Google touts the Chrome OS as being free from traditional security concerns like malware, but it's still vulnerable to entirely different kinds of attacks, two researchers from the firm WhiteHat Security told Black Hat attendees here today.
The Chrome OS is unlike any other desktop system currently available, said Matt Johansen, WhiteHat Security's team lead. "It's more similar to mobile devices and apps, where to get more out of the device you're going to need to install extensions," he said. "Mobile bugs are being sold for 20 to 30 percent more than desktop bugs because if you own somebody's phone you own their life."
Unlike Apple, though, there's no review process, which in turn increases the security risk, said Kyle Osborn, an application security specialist focusing on offensive security for WhiteHat Security.
"We actually saw an extension in the Chrome Web Store called Cookie Stealer that did precisely that. But hey, it had the checkmark next to it that it was verified safe and secure," Johansen quipped.
When the Cr-48 demo laptop running Chrome OS first came out in December 2010, Google approached WhiteHat Security to find security risks in the OS. They quickly found a hole in the ScratchPad note-taking app, which could affect all Chrome OS users since it's one of the few apps that comes pre-installed.
When you take notes with ScratchPad, it syncs the note to your Google Docs account. What most people didn't realize about Google Docs is that the person you share a document or folder with doesn't have to approve receiving it. It just automatically appears in your Docs. This lack of structured permissions massively increased the risk of running an exploit, said Johansen, because it affects everybody, it has access to your Google log-in and there's no permissions wall to break through.
The risk is even worse than that, said Osborn. "Because it has access to all sub-domains under Google.com, this could include your contacts or Voice account. An exploit could export your entire contact list as a CSV," he said, simply because you were using a Google-written app.
"This is a zero-click, or at max a one-click worm," said Johansen. He said that Google was quick to fix the exploit once his company notified them, but the larger point of open permissions left Chrome OS users vulnerable. Along with permissions, he said that the very API list which allowed extension writers to create powerful tools also led to serious security risks. In the list of APIs that extensions have access to is the one for Tabs, which means that an exploit could easily gain access to your entire browsing session.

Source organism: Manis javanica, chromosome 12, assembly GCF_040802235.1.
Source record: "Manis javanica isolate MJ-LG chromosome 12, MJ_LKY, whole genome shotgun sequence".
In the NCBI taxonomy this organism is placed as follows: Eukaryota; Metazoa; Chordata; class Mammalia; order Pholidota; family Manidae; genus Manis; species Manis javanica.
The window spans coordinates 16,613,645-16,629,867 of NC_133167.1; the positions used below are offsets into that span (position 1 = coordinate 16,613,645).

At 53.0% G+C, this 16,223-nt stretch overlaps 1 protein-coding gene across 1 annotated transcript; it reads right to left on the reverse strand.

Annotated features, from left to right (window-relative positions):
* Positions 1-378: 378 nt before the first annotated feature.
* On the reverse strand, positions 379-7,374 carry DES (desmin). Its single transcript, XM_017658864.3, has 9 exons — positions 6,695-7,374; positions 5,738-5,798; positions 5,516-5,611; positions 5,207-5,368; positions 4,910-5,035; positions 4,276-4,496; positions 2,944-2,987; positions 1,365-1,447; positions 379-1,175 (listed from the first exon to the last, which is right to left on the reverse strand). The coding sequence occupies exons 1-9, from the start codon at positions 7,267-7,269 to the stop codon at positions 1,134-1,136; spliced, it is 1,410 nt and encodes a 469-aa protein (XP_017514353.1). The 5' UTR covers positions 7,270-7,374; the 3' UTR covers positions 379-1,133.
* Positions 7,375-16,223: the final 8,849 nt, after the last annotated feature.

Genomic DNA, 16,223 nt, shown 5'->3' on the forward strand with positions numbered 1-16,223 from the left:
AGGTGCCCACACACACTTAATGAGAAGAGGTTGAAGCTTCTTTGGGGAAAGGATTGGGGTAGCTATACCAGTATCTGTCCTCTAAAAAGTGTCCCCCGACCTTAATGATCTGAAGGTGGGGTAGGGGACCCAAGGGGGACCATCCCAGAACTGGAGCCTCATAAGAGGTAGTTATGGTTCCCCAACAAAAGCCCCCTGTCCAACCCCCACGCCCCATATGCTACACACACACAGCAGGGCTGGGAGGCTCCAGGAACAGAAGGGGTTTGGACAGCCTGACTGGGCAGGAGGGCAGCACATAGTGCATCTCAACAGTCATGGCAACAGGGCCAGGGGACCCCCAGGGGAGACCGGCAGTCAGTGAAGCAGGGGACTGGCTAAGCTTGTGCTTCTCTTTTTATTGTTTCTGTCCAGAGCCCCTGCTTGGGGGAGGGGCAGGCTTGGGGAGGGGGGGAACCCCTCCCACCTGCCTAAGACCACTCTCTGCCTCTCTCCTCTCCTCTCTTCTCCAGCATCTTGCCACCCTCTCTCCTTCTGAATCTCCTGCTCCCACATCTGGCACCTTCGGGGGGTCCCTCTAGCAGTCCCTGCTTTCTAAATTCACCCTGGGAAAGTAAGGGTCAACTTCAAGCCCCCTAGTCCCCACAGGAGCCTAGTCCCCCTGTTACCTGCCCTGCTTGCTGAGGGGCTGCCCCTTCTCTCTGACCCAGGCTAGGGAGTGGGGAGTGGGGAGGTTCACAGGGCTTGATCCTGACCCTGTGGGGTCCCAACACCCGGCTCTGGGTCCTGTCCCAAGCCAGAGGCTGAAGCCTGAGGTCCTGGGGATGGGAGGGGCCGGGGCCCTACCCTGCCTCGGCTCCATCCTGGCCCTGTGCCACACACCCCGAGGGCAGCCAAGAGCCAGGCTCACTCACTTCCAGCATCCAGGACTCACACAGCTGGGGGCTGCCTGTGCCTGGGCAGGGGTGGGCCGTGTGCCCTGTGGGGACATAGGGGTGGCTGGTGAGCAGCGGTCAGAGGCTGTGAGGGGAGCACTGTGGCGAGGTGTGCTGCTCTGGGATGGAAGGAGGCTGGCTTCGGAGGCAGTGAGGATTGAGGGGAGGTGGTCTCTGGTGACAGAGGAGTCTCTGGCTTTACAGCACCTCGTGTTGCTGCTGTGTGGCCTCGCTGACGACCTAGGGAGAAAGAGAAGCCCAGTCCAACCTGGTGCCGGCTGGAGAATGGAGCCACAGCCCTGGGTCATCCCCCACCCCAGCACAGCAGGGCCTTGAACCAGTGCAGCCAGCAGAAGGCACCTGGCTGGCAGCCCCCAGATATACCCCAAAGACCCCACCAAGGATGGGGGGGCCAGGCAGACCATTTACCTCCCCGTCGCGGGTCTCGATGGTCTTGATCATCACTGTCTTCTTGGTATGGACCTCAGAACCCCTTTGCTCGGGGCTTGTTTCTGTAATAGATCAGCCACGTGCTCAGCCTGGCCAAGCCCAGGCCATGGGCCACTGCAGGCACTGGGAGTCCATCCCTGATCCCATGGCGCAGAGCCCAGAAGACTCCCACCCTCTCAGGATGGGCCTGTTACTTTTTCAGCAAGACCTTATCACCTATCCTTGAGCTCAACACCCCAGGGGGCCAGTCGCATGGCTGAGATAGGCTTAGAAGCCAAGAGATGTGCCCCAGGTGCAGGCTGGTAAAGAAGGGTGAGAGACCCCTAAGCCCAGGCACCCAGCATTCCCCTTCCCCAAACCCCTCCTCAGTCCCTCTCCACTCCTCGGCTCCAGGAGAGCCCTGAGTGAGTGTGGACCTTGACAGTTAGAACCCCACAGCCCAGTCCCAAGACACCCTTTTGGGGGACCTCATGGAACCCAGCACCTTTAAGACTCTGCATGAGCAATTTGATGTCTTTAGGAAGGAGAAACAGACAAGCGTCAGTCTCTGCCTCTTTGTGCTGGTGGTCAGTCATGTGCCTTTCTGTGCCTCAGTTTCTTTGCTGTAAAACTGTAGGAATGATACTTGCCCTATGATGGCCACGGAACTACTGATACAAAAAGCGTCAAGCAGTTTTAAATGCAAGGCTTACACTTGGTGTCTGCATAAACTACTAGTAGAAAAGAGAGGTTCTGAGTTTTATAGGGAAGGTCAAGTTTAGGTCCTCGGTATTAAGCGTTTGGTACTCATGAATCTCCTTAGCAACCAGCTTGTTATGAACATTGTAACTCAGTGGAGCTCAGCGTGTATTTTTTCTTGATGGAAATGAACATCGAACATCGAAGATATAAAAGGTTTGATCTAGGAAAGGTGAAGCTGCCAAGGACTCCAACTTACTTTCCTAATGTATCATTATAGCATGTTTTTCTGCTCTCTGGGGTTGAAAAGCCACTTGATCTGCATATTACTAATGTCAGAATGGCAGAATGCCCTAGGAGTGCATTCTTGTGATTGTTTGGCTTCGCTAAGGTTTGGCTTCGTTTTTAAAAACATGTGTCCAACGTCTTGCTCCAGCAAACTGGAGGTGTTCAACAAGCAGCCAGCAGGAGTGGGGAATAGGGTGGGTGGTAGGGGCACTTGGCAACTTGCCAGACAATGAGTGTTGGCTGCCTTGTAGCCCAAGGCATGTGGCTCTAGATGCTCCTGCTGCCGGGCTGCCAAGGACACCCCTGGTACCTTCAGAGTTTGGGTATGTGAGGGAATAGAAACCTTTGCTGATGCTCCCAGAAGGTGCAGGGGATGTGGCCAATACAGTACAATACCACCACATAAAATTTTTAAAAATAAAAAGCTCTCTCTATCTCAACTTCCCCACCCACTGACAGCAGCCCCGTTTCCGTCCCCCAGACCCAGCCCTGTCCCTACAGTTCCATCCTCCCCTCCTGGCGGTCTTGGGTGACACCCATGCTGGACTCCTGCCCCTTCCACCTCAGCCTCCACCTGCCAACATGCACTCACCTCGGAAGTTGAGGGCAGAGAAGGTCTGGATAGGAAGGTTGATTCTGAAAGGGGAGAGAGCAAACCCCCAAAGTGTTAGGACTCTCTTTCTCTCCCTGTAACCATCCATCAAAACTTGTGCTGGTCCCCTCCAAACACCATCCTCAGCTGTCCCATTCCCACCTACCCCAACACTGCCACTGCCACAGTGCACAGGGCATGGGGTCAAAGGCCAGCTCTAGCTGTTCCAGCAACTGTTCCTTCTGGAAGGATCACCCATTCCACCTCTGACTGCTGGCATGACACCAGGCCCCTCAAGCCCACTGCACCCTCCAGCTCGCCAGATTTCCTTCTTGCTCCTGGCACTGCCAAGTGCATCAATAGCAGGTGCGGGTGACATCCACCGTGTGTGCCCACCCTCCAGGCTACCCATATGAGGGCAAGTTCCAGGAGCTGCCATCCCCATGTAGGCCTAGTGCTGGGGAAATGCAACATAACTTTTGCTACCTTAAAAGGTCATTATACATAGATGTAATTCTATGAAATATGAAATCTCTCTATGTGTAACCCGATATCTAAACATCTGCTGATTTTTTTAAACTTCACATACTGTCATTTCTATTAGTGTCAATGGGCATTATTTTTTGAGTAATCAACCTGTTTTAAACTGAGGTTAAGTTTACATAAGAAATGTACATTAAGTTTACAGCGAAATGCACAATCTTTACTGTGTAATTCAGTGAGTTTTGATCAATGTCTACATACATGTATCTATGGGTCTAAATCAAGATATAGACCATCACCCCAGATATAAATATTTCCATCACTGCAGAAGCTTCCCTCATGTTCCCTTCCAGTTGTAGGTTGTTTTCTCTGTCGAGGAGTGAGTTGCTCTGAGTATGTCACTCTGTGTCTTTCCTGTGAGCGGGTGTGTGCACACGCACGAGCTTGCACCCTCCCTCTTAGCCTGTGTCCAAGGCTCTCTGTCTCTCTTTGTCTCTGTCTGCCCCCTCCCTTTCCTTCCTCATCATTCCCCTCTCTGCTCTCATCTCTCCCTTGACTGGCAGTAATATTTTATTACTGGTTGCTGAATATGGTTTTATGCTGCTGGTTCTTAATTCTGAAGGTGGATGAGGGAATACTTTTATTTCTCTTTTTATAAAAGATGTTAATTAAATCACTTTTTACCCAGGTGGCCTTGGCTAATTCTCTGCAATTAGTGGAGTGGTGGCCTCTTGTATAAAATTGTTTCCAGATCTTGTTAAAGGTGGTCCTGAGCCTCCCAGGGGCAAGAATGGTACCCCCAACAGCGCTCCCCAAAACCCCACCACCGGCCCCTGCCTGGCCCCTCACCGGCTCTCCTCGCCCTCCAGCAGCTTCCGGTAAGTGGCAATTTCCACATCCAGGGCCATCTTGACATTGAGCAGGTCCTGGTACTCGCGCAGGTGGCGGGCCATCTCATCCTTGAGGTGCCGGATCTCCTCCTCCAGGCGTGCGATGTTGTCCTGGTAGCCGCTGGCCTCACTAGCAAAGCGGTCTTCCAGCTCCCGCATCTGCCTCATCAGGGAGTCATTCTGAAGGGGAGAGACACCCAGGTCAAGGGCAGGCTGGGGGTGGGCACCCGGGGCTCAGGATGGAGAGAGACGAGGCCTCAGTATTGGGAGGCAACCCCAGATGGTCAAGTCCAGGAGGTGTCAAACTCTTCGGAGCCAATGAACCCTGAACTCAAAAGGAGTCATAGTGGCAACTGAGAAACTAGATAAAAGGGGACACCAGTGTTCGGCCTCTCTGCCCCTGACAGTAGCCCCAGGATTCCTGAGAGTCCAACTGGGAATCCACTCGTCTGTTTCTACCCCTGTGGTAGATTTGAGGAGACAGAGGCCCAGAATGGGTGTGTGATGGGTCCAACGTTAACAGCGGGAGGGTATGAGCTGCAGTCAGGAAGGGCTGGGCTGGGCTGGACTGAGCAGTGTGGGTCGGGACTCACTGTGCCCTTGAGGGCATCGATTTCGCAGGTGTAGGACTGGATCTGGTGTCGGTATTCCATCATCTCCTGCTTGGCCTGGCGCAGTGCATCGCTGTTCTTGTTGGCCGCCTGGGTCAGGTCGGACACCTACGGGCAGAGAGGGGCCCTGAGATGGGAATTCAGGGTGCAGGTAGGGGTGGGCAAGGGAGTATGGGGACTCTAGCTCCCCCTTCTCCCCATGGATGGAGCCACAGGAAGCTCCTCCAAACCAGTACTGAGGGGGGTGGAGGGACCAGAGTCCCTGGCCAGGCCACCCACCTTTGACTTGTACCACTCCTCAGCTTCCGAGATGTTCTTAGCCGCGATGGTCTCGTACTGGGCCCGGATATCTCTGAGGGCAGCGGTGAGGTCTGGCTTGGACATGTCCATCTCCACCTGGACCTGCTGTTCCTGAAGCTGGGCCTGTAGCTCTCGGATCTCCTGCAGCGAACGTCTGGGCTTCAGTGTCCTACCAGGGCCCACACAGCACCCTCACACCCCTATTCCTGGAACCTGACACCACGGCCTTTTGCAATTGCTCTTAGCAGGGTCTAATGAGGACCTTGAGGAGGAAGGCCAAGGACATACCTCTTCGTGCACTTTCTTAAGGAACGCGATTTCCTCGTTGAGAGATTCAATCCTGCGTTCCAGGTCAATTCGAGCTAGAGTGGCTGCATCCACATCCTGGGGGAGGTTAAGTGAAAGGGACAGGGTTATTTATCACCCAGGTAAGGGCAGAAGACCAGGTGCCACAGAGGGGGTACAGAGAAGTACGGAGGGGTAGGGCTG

"Of course, your note-taking extension is going to have to talk to your Google Docs account, or your banking extension will have to talk to your bank," Johansen said, and Osborn added that he's found extensions that have access to all Chrome APIs, including bookmarks, cookies, history, windows, and tabs. "There's no need to inject code into google.com if you have access to these APIs," he said.
"This affects mobile, too. A new feature of the Android Market is that you can log in with your Google account and install apps [from the desktop to the phone]. We can now force the download and install of any application that we want," said Osborn.
In a statement, a Google spokesperson responded: "This conversation is about the Web, not Chrome OS. Chromebooks raise security protections on computing hardware to new levels. They are also better equipped to handle the Web attacks that can affect browsers on any computing device, thanks in part to a carefully designed extensions model and the advanced security available through Chrome that many users and experts have embraced."
When it comes to Chrome app-based threats, Osborn and Johansen are not looking for usual suspects, such as Microsoft Office exploits or buffer overflows. They're looking at things like e-mail notifiers, note-taking apps, and RSS readers, which have to have wide-open permissions to run properly. Basically, they said, they're looking at any extension that talks to a database, or any extension that takes input from somewhere and displays it to the user.
However, they also had good things to say about Chrome as an operating system. Osborn noted a recent blog post by Google on how to write extensions for Chrome more securely, and Johansen said certain features in Chrome OS did make the computer safer. These included better-known protections such as sandboxing tabs so they didn't "talk" to each other and removing nearly all local storage, but he also pointed out that the operating system handles its own plug-ins, restricts the "attack surface" to client-side browser exploits, and eliminates most modern virus and malware threats. Also, he said, the Chrome Web Store is segregated from everything else, which means that it's hard to launch an attack through the store itself.
The issue of permissions is complicated because it basically turns the end user into a firewall. Although the program, app, or extension tells you when you install it which permissions it requires, the act of blocking those falls to the user. "Whose problem is it with these permissions? Is it Google's? The developer's?" Johansen asked the crowd.
He added that Google has been responsive and open in talking with his company about these problems. "We would like to see more restrictive APIs in the future," he concluded.
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